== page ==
In other terms, what the market requires is IT and security professionals who are also practitioners, managers and auditors. They need to be able to identify the right questions to ask third parties both during the vetting process and during the continuous monitoring of the service execution. They need to know how to read the contract and technical documentation made available by the CSPs, understand how to build and manage SLAs, be able to manage compliance, etc. In other words, they need to put themselves in the shoes of security auditor, assessor, or evaluator and develop an auditor mindset.

The knowledge gap is also a reflection of an educational offering gap.

The lack of educational offerings in this area has been one of the main reasons that pushed CSA to work on a professional credential for cloud auditing. We want to fill the gap by building a certificate and training that equips the ICT workforce in leading and managing the cloud journey of the company they work for.

The Certificate of Cloud Auditing Knowledge (CCAK).

In this CCAK program we’ll focus on cloud governance, risk management and compliance. It will ensure participants know CSA’s best practices for audit and assessment and understand how to build a cloud auditing program. Our security control framework, the Cloud Control Matrix (CCM), will also be an important component of the body of knowledge.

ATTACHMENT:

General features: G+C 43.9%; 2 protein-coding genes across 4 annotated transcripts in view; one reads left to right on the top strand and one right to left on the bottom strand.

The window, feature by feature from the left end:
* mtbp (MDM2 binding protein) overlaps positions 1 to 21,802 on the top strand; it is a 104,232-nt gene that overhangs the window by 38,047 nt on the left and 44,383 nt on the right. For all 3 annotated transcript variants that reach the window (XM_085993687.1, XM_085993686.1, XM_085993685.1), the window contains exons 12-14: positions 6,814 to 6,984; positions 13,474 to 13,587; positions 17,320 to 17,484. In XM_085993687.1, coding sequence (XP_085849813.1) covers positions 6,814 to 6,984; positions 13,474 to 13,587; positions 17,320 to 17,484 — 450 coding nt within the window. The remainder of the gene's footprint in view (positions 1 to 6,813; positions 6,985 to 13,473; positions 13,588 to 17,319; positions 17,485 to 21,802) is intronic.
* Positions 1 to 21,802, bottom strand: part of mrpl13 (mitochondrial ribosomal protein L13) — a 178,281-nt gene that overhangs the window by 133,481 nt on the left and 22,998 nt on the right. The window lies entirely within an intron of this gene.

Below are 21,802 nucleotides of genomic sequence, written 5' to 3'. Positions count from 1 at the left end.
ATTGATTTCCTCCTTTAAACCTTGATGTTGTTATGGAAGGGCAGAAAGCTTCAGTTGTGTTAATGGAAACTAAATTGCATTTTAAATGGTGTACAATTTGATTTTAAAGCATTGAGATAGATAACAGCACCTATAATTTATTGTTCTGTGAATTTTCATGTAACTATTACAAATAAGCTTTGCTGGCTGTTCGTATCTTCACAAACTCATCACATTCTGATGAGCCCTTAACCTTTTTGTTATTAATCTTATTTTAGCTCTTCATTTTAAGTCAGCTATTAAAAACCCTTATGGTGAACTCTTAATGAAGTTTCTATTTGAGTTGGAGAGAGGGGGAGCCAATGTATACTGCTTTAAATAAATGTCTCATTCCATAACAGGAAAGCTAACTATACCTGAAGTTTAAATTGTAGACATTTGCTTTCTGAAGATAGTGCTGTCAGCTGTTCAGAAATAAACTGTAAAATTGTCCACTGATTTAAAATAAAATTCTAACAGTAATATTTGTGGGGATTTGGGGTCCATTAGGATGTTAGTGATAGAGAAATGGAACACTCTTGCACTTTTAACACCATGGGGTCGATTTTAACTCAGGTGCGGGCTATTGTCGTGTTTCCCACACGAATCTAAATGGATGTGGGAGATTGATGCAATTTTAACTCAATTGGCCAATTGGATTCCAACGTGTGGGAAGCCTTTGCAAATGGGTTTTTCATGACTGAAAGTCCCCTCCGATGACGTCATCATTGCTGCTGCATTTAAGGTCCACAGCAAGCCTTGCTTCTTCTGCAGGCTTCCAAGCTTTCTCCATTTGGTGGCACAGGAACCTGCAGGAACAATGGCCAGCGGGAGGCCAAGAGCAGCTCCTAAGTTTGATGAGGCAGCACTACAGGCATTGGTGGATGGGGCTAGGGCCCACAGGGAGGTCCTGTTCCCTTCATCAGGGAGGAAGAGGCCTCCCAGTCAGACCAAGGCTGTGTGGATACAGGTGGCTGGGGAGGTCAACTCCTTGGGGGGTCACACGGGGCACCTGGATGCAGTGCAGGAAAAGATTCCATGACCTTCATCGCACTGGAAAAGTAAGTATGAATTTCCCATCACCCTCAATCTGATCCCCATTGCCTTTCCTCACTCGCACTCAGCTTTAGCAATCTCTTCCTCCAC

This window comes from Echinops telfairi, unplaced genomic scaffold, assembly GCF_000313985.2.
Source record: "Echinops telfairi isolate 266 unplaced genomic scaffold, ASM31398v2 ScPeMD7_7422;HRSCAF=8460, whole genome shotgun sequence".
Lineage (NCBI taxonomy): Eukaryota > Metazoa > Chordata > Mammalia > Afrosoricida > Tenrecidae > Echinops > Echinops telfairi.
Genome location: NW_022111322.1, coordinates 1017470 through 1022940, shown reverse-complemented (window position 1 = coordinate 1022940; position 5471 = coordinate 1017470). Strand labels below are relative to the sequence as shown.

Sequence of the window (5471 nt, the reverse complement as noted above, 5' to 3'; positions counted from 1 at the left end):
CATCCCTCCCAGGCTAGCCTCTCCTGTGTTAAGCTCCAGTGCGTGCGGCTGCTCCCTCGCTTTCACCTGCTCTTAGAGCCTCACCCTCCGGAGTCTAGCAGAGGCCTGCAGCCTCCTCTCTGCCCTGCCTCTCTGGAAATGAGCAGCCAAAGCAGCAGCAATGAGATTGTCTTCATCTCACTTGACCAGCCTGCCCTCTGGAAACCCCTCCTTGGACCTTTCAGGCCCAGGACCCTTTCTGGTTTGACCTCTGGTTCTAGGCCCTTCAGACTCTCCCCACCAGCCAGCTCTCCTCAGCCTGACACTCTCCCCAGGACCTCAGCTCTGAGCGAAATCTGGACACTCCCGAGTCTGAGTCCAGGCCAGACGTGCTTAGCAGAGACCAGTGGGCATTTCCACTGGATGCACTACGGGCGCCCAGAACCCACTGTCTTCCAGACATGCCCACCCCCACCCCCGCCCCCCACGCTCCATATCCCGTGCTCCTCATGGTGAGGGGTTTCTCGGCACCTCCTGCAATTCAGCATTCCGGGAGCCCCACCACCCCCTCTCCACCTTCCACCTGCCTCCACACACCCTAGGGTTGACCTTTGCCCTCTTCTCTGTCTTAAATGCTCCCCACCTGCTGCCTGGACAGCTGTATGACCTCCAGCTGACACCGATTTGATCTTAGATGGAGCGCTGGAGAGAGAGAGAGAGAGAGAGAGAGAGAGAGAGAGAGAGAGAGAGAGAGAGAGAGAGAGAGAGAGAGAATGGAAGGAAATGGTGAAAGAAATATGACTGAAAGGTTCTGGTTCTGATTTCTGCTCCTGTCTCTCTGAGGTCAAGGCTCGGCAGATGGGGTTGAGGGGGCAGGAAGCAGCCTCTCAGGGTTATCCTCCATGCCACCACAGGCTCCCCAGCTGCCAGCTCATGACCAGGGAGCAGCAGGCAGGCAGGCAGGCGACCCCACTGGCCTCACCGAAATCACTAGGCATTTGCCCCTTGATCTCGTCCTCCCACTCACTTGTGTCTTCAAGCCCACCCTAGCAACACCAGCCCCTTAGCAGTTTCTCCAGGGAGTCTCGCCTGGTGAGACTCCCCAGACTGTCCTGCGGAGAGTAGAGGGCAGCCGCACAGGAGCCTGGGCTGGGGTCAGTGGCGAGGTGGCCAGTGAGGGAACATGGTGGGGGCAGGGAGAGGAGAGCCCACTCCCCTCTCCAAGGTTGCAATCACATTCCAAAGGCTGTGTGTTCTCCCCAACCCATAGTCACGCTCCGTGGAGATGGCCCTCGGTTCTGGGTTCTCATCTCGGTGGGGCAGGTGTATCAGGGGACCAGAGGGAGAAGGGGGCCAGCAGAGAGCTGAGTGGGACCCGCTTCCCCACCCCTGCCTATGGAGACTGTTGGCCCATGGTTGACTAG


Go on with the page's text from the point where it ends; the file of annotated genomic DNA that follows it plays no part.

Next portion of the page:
The education program is meant to:

  • Extend existing IS auditor certifications like ISACA CISA and security auditor certifications like ISO27001 Lead Auditor by providing additional expertise on how to assess the cloud and how to build and execute a cloud auditing program.
  • Extend existing cloud security certificates like the CCSK by expanding on their curriculum with additional resources on how to govern, assess and evaluate the cloud.

If you are a cloud security expert and/or a security auditor and interested in getting involved in the CCAK development, please reach out to CSA here.

About the Author

Daniele Catteddu, Chief Technology Officer, CSA

Daniele Catteddu is an information security and risk management practitioner, technologies expert and privacy evangelist with over 15 of experience. He worked in several senior roles both in the private and public sector. He is member of various national and international security expert groups and committees on cyber-security and privacy, keynote speaker at several conferences and author of numerous studies and papers on risk management, cyber security and privacy.

Currently he is the Chief Technology Officer, at Cloud Security Alliance, where he is responsible to drive, on a global scale, the adoption of the technology strategy roadmap within key CSA lines of business: Research, Membership Services, Standards, Education and Products. He identifies technology trends, global policies and evolving social behavior and their impact on information security and on CSA’s activities.